Introduction Anticoagulants are arguably the most important drug family of all, based on the frequency and duration of their use, and the clinical importance and frequency of benefits and harms. Several direct acting oral anticoagulants (DOACs) have recently joined warfarin for the treatment of atrial fibrillation, with a resultant significant expansion in use of oral anticoagulants (OACs). Our objectives are to compare safety and effectiveness of DOACs versus warfarin in a full population where anticoagulation management is good and to identify which types of patients do better with DOACs versus warfarin and vice versa.
Methods and analysis This is a retrospective cohort study of all adults living in British Columbia who have a diagnosis of atrial fibrillation in hospital or medical service data, and a first prescription for an OAC. Coprimary outcomes are ischaemic stroke and systemic embolism (benefit) and major bleeding (harm). Secondary outcomes include net clinical benefit (composite of stroke, systemic embolism, major bleeds, myocardial infarction, pulmonary embolism and death), drug discontinuation and individual composite item occurrence. We will estimate the effects of treatment in a 2-year follow-up period, using time-to-event models with propensity score adjustment to control confounding. Secondary analyses will examine ‘as treated’ outcomes.
Ethics and dissemination The protocol, data creation plan, privacy impact statement and data sharing agreements have been approved. Dissemination is planned via conferences and publications as well as directly to drug policy leaders. Information on the overall comparative effectiveness and safety of DOACs versus warfarin in a country with high quality anticoagulation management, as well as for vulnerable subgroups, will be an important addition to the literature.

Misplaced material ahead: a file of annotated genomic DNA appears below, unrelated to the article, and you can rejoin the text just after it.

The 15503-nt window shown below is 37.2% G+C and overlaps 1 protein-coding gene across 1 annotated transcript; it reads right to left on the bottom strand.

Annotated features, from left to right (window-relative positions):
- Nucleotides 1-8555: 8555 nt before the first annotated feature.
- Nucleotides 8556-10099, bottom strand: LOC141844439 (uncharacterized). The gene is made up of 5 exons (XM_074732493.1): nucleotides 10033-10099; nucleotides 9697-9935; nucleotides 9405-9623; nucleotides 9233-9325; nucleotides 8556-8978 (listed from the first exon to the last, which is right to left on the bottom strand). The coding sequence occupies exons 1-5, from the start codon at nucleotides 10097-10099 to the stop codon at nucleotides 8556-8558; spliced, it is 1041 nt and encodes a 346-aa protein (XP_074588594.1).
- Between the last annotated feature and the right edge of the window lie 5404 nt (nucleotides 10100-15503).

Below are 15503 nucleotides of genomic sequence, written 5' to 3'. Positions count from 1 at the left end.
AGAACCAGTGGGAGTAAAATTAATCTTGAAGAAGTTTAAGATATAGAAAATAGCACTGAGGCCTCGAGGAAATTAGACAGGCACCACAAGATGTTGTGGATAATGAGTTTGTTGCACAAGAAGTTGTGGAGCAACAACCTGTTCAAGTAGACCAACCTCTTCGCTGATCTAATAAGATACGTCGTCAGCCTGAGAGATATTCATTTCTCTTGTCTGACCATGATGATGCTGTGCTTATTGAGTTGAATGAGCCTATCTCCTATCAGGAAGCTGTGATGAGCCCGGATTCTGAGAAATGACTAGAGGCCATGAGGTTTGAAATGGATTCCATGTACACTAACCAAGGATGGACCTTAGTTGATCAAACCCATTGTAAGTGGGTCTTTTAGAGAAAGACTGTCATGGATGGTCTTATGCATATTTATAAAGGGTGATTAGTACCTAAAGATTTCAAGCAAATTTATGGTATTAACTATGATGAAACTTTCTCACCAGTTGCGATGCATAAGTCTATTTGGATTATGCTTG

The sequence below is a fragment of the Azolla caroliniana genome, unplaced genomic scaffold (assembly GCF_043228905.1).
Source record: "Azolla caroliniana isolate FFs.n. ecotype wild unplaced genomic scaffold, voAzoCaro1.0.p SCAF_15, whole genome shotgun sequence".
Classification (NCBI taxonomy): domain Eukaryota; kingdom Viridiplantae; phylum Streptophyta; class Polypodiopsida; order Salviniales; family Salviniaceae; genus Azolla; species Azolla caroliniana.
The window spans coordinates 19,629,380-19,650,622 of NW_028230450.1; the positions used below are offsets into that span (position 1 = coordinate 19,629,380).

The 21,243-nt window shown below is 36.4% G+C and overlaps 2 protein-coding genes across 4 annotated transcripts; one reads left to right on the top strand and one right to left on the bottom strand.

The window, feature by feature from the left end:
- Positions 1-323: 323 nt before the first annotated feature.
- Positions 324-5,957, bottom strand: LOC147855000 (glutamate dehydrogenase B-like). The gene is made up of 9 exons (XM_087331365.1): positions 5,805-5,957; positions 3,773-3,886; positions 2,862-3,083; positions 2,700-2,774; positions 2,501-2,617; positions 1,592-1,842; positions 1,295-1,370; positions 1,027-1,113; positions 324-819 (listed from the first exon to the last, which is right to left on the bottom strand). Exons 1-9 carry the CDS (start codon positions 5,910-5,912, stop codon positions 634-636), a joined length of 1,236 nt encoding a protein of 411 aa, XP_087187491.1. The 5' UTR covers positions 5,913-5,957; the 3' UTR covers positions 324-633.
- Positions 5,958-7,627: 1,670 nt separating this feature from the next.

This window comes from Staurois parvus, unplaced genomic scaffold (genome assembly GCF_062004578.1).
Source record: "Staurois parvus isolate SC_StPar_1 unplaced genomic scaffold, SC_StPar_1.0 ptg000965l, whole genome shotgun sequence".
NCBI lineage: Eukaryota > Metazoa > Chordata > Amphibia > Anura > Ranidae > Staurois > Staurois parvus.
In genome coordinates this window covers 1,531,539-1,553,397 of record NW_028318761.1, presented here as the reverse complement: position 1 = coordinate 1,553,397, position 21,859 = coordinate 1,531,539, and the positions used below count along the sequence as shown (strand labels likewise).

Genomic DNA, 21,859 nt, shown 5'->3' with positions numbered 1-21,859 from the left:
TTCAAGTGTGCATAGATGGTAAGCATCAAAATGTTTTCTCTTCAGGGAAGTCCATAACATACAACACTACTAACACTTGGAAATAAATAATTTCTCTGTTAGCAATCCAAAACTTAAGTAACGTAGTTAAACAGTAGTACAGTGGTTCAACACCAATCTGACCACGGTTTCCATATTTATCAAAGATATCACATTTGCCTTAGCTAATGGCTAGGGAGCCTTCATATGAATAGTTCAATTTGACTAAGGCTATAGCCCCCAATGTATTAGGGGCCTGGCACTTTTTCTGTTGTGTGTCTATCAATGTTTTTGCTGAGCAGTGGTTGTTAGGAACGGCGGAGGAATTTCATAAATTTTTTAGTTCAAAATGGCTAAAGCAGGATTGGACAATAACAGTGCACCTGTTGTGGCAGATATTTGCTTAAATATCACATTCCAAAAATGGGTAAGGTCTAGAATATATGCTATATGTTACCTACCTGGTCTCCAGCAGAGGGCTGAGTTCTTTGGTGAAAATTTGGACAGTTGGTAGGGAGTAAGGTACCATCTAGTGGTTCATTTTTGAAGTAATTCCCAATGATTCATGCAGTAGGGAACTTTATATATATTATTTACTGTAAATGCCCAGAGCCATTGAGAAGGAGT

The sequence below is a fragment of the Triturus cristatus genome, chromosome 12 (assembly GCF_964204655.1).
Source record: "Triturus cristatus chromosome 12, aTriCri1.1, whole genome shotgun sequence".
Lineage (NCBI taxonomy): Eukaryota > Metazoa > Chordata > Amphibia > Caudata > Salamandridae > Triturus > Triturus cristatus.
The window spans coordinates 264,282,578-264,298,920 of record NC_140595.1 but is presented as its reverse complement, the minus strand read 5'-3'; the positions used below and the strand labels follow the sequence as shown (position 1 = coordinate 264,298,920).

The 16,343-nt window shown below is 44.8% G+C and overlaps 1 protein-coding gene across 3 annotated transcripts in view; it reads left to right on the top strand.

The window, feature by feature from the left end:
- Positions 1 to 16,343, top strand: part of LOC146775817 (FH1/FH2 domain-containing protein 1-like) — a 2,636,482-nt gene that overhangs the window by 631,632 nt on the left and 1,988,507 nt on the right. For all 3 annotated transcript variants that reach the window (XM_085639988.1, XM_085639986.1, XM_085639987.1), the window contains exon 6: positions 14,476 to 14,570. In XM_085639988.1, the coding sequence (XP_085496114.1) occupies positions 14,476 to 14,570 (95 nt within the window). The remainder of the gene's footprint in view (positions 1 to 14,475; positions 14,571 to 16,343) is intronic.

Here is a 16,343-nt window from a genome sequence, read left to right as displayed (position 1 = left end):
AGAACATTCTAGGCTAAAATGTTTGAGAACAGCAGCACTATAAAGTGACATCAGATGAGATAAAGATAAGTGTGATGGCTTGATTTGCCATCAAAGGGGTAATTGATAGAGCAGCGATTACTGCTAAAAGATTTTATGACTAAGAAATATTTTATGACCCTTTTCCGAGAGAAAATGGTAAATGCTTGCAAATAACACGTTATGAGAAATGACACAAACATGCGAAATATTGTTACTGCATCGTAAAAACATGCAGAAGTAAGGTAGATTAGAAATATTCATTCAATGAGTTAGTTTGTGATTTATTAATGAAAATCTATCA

- VASCULAR MEDICINE
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Contributors AH developed the study idea, obtained the grant funding, obtained data permissions and research ethics approvals and wrote the protocol. CD, RM and EP contributed to the study design, methodology and analysis plan and critiqued the protocol manuscript. AL and GL contributed to the methodology and critiqued the results and the protocol manuscript. ST contributed to data permissions, research ethics approvals and critiqued the protocol.
Funding This work was supported by a grant from the Canadian Institutes for Health Research—grant # 126150.
Competing interests None declared.
Ethics approval Hamilton Integrated Research Ethics Board Appl # 16-643-C.
Provenance and peer review Not commissioned; externally peer reviewed.
Data sharing statement Data sharing agreements with PopData-BC and LifeLabs Medical Laboratory Services have been obtained prior to this study. Secure access and storage of data and data linkage are governed by Population Data BC. The necessary data access request templates, privacy impact analyses and research service agreements are complete.
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